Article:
December 3, 2013
Among the many passionate and often contentious legions of opera fans, there are few people who have universal acceptance and admiration. The most prominent of these rare people was Mike Richter, who died in October at age 74. There is now a YouTube tribute to Mike, with the introduction:
As a tribute we present — in the spirit of Mike — three of his favorite singers in repertoire not available elsewhere. Mike had a weakness for the creamy voice of Anna Moffo, who can be heard in "One Night of Love" originally written for Grace Moore. Two of his all-time favorite tenors were Rudolf Schock and Alfredo Kraus. In May 1951 Schock recorded Hans Ebert's "Im Fruehlingsgarten" and Alfredo Kraus can be heard in Massenet's "Elégie" sung live in March 1980.
Michael D. Richter has gained international recognition in two unrelated fields: computer applications in space technology and the preservation of opera recordings.
With a Bachelor's degree in mathematics from the University of Chicago as academic training, in 1969 he was one of 100 civilian recipients of the Presidential Medal recognizing "those who made Apollo fly," for his work at M.I.T. Labs in designing micro-computer applications in the Apollo guidance systems, largely done before the first micro-computers had been built.
After a brief stop at Commodore Corporation, where he designed proprietary software including the first letter-merging program and the first practical word processor for the Commodore 64 (the first widely marketed home computer), he moved on to the TRW Corporation's aerospace division in Los Angeles, where his work included theoretical computer applications that later became known as digital photography — which began when he used his own Commodore computer to correct over-exposed photos he had taken as a semi-professional photographer.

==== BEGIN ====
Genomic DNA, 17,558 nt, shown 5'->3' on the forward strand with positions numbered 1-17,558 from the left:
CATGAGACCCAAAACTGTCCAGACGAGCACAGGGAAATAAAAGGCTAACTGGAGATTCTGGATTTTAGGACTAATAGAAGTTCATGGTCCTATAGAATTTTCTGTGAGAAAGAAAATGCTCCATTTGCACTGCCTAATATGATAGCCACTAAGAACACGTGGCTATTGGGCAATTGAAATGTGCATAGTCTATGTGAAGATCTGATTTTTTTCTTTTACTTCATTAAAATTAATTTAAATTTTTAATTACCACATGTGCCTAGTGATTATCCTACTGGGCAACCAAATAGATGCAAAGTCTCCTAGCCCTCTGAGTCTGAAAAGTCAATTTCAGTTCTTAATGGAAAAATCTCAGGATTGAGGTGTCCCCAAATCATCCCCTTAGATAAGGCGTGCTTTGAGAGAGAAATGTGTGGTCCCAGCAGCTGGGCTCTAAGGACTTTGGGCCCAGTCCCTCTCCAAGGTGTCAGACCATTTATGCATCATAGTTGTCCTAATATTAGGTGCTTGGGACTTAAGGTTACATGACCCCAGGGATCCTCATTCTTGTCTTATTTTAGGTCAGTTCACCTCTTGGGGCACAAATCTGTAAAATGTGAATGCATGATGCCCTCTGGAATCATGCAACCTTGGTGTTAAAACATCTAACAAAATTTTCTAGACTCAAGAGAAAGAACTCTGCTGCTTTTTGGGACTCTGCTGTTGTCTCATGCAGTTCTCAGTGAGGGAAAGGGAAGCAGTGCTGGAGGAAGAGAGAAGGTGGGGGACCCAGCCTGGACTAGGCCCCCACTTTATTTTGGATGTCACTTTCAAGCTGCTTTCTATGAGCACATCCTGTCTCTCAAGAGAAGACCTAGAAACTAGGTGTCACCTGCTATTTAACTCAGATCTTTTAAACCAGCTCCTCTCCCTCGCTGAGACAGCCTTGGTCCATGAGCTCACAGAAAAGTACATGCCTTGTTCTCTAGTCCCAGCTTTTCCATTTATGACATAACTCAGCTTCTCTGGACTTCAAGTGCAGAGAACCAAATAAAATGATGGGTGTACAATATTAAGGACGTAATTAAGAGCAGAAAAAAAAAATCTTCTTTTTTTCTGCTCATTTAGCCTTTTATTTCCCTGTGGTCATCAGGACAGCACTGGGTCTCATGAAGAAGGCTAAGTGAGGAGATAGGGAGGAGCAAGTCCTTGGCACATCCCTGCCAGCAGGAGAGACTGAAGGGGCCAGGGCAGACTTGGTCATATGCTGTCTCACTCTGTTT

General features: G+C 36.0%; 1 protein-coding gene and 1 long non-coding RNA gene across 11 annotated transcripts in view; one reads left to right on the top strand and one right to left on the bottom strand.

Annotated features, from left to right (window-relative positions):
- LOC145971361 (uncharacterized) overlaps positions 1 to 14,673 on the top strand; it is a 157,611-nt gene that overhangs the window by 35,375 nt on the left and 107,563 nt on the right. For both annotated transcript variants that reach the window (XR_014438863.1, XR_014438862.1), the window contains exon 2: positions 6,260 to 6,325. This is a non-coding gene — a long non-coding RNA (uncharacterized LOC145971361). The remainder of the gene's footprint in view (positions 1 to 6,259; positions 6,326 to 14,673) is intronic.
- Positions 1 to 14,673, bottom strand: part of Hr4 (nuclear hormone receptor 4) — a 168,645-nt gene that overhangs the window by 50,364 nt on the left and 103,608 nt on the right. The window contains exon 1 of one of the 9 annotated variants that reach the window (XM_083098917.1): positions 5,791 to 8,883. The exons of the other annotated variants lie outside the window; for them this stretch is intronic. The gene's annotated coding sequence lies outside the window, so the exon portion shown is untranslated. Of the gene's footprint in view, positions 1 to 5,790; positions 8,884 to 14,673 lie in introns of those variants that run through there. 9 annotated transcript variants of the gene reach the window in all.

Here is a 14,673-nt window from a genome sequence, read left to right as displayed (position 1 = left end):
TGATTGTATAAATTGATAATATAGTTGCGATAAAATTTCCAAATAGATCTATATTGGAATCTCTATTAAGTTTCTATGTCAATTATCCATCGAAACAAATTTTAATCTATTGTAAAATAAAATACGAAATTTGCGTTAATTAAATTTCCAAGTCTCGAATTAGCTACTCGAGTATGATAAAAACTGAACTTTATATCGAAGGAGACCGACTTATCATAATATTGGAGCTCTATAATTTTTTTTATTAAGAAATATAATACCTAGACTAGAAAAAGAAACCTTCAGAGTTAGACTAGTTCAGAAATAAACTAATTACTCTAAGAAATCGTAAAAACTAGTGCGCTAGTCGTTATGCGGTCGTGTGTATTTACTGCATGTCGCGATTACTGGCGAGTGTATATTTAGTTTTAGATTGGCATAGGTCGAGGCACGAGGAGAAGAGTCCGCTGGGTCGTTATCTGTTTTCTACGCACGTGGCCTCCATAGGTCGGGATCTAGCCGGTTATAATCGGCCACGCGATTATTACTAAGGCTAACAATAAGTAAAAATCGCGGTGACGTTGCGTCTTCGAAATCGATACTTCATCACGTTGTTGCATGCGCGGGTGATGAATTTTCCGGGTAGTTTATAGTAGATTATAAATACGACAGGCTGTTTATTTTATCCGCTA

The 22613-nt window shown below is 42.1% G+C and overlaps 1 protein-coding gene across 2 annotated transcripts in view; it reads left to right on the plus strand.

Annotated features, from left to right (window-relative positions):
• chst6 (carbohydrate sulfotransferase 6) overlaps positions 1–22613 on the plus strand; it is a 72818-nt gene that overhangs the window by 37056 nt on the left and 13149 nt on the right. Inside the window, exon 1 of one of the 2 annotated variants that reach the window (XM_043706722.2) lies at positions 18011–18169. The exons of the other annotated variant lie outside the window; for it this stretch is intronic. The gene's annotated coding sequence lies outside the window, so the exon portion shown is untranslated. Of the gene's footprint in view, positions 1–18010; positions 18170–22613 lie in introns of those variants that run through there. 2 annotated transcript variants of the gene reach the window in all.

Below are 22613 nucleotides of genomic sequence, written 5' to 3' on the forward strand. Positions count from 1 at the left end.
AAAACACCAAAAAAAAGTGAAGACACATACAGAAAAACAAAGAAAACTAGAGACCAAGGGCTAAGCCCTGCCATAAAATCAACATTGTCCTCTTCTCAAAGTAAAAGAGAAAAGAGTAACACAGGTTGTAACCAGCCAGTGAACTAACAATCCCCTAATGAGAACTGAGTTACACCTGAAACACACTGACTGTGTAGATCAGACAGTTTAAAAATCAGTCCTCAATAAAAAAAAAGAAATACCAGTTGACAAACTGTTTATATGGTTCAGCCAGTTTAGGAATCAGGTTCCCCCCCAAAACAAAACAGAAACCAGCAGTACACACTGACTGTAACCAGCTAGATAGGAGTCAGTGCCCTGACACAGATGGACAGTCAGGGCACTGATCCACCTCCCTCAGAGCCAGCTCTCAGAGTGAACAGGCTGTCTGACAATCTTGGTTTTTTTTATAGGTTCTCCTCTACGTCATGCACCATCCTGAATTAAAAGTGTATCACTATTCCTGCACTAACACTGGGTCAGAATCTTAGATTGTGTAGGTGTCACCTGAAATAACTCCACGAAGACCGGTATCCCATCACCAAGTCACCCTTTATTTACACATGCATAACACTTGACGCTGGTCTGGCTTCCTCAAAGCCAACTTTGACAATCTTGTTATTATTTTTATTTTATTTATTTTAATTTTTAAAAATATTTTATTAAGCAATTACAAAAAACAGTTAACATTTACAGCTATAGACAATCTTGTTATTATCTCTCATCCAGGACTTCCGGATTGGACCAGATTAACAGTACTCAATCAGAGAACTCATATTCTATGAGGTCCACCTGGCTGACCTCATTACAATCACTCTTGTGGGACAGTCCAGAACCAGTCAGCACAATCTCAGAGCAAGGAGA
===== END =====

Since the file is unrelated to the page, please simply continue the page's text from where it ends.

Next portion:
After a viral infection of the heart forced him to take permanent disability while still in his 40s, Mike began what he called his "second life," immersing himself in the world of opera. Having been active on the internet since its inception as a link between the handful of universities and labs working on Apollo ... Mike turned his computer skills to the preservation of opera recordings.
Mike's computer-enhanced Edison cylinders, otherwise unrecorded live performances made during World War II for servicemen in isolated posts onto CDs, and rare vintage recordings to clarify the sound to a level better than the original. As rights to these obscure and often illicit recordings could never be obtained, he then distributed a handful of copies at cost to a few serious collectors, with copies available to the public at the Library of Congress, The University of Pittsburg, and at music evenings he often hosted at his home in Los Angeles.